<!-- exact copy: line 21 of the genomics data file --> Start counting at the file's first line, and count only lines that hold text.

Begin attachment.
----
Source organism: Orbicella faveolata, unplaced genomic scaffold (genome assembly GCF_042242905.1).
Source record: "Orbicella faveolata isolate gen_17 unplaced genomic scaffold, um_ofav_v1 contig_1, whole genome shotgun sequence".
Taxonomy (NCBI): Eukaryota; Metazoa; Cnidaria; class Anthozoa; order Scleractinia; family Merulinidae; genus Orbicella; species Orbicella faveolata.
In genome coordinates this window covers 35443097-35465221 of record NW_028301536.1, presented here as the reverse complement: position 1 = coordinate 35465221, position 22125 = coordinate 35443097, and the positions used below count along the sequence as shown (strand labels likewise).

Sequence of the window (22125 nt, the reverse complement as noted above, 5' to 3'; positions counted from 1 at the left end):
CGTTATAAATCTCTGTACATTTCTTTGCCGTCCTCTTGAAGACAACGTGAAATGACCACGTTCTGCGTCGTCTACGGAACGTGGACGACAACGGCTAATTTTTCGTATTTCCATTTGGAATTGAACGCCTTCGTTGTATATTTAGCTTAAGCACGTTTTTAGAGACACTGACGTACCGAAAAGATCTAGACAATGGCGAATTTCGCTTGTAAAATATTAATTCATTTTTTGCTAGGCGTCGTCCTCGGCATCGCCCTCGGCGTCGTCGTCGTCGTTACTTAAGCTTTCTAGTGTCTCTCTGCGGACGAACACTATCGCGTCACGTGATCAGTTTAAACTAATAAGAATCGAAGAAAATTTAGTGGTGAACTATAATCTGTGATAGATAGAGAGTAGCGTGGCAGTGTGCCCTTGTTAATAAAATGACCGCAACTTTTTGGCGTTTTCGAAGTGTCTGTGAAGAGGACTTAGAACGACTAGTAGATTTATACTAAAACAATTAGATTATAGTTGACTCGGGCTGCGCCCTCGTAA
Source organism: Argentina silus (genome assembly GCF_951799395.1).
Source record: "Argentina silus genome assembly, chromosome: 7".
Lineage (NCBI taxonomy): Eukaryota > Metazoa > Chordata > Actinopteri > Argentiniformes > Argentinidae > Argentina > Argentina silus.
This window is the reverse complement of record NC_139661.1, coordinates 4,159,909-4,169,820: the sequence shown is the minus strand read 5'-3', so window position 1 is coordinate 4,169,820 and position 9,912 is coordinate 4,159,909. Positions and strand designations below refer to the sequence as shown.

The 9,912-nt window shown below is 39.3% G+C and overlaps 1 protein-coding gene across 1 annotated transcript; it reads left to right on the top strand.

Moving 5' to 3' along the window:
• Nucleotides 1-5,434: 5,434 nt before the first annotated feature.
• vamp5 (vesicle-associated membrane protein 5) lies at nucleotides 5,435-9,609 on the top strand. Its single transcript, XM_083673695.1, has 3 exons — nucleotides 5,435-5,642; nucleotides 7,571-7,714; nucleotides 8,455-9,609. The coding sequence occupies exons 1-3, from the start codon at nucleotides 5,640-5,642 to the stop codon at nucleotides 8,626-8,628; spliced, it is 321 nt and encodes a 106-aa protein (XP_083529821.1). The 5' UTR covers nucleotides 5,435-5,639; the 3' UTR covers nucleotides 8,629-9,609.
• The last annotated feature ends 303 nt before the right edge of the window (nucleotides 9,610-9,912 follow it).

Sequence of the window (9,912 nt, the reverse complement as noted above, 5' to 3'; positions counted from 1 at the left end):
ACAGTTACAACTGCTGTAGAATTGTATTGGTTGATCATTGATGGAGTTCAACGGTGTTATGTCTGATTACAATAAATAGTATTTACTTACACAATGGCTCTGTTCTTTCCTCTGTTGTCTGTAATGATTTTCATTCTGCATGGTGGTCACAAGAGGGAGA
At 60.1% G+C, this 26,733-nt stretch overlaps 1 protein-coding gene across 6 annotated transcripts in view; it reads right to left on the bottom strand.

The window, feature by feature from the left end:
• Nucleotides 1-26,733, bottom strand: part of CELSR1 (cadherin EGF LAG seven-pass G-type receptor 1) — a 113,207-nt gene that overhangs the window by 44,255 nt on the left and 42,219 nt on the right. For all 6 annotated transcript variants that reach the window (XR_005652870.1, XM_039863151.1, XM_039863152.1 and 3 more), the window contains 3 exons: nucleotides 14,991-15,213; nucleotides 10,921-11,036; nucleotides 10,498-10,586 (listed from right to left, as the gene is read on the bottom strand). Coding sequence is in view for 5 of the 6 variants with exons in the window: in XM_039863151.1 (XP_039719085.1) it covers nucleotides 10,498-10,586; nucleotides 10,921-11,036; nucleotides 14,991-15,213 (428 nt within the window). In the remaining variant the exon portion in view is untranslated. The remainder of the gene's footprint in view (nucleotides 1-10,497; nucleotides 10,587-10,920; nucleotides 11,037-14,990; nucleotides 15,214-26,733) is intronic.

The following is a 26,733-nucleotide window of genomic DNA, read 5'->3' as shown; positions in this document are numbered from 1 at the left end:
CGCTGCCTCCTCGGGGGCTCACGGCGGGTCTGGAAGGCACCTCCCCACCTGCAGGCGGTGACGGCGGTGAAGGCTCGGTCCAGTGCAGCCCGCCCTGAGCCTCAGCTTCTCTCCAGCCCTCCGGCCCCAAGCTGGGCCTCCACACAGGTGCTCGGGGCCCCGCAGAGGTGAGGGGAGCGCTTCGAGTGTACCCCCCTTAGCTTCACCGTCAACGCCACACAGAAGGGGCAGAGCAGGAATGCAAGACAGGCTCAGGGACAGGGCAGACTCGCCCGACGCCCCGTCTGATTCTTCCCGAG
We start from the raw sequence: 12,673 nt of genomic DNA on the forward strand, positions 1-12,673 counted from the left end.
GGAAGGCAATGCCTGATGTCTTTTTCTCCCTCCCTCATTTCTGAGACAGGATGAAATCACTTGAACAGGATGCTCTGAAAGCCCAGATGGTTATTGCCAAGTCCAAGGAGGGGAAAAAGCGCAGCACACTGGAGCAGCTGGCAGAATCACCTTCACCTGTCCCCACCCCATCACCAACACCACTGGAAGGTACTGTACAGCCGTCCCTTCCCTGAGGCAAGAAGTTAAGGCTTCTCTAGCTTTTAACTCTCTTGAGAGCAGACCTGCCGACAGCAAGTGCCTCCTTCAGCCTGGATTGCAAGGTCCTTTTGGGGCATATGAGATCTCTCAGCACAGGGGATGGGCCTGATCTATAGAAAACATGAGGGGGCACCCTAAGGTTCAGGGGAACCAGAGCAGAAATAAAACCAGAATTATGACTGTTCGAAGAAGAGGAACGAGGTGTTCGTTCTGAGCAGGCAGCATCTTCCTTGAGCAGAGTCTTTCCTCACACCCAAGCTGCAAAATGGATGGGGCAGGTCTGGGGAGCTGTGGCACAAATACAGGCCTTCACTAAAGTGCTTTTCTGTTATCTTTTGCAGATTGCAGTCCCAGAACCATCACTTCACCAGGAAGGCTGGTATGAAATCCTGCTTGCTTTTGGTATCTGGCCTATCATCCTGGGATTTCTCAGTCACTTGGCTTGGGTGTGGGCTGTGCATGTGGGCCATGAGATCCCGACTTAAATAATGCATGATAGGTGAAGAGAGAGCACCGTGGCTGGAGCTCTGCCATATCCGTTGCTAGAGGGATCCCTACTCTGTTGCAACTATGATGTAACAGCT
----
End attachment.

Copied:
The following is a 26,733-nucleotide window of genomic DNA, read 5'->3' as shown; positions in this document are numbered from 1 at the left end: